Planning for this began over the summer when Macalester’s plan for the fall first included a separate “hub” for student-athletes.

“When Bon Appetít found out that this is what the college was asking us, to feed all the athletes separately, we said ‘wow this is really going to be an undertaking’ because they’re really asking us to create like a mini Café Mac, but it’s a catering event,” Jackson said.

The nature of a mini Café Mac means that sometimes there are fewer options or food must come prepackaged. For some students the lack of food options — especially for those with dining restrictions such as dairy or gluten-free and vegan — has been hard to navigate.

“I’m vegan, so at first it was a bit challenging because everyone was still adjusting,” cross-country athlete Lola Scarpone ’24 said. “A lot of the food is carted over from Café Mac, so making sure that there are the same options was difficult. It’s been getting better. They’ve made a really big effort to make sure everyone has options.”

However, the largest concern for many student-athletes is the lack of opportunity to socialize and bond with non-athlete students at Café Mac and other dining locales. While some student-athletes have been finding these connections with non-athlete students, it’s harder when they can’t eat together.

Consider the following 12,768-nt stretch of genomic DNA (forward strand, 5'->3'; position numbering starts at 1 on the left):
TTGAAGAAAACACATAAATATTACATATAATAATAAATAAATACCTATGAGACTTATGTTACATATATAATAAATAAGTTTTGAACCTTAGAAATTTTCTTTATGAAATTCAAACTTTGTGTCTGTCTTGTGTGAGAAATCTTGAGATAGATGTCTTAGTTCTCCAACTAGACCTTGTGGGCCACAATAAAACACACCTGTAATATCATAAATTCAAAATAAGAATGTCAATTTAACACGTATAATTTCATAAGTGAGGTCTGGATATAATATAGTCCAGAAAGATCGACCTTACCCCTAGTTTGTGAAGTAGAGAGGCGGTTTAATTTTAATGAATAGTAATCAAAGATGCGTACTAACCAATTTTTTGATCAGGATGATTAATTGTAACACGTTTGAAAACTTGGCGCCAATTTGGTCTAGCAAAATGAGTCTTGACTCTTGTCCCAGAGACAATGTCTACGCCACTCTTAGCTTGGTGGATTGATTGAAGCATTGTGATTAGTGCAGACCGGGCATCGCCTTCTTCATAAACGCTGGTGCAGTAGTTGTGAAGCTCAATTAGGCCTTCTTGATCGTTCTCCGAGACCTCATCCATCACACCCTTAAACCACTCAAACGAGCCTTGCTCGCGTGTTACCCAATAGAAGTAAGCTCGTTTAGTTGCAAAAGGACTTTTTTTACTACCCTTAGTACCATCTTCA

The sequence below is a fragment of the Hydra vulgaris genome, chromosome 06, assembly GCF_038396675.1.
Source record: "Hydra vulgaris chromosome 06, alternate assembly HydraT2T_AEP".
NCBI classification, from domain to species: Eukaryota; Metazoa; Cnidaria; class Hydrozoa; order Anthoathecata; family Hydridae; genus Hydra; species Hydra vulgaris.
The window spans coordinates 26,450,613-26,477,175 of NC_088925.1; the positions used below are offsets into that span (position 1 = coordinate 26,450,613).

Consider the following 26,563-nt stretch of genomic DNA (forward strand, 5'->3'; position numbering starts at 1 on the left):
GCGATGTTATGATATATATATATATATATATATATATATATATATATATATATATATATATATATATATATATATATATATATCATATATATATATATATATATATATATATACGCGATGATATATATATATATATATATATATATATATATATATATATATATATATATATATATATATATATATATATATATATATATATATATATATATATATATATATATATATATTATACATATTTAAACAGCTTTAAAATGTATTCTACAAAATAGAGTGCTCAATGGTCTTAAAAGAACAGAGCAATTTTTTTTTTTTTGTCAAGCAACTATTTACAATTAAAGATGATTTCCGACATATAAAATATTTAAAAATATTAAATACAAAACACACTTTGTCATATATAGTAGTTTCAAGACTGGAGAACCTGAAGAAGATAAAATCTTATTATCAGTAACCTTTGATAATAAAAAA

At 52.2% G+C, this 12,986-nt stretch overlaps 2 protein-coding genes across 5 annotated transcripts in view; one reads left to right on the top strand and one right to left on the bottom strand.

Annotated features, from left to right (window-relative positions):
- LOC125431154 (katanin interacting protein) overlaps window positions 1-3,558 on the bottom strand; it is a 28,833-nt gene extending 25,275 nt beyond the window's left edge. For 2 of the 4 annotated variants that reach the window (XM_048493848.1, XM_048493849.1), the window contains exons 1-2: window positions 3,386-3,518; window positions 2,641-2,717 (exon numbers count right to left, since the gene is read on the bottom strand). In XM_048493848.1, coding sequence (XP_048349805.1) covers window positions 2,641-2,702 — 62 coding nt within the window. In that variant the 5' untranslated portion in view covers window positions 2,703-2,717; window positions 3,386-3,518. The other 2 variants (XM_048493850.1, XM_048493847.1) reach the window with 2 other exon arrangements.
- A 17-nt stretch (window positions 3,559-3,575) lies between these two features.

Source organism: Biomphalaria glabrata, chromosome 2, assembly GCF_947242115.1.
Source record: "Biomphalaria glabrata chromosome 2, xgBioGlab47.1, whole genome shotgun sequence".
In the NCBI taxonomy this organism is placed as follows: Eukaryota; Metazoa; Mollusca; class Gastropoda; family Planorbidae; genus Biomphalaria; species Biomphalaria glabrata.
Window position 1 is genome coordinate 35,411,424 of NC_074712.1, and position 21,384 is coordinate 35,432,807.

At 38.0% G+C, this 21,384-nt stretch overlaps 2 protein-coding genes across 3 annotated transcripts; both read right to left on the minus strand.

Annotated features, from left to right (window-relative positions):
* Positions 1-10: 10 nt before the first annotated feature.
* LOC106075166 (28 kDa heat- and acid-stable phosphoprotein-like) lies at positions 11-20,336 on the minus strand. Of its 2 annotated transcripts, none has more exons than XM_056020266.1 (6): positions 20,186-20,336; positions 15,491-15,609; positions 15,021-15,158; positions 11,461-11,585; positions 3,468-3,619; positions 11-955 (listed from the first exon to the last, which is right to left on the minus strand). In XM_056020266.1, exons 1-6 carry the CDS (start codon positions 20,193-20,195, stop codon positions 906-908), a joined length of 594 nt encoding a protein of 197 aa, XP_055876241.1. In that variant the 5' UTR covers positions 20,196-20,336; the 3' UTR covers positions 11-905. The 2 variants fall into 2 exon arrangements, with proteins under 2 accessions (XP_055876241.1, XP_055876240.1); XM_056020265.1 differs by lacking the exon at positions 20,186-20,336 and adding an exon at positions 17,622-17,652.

“There’s so much drama going on between athletes and non-athletes and I’ve heard it from both sides,” MCSG first-year representative and cross-country runner Mariah Loeffler-Kemp ’24 said. “I think it’s really important for us to try and bridge that divide because I think a lot of it just comes from misunderstanding each other and like not knowing each other on a personal level.”

Jackson and Langer are aware that students have some complaints about the current dining system.

“Hearing from the athletes they want options that are outside of eating at the [Schall] Atrium in the Leonard Center,” Langer said. “We heard some things early on and made some changes. Then Robert [Bowman] put in a suggestion box. We’re using a lot of feedback from that to add things, change things.”

From those suggestions, Langer learned that students felt they couldn’t customize food with condiments and sauces, so in the coming module the LC will offer more opportunities to do so while remaining COVID-safe.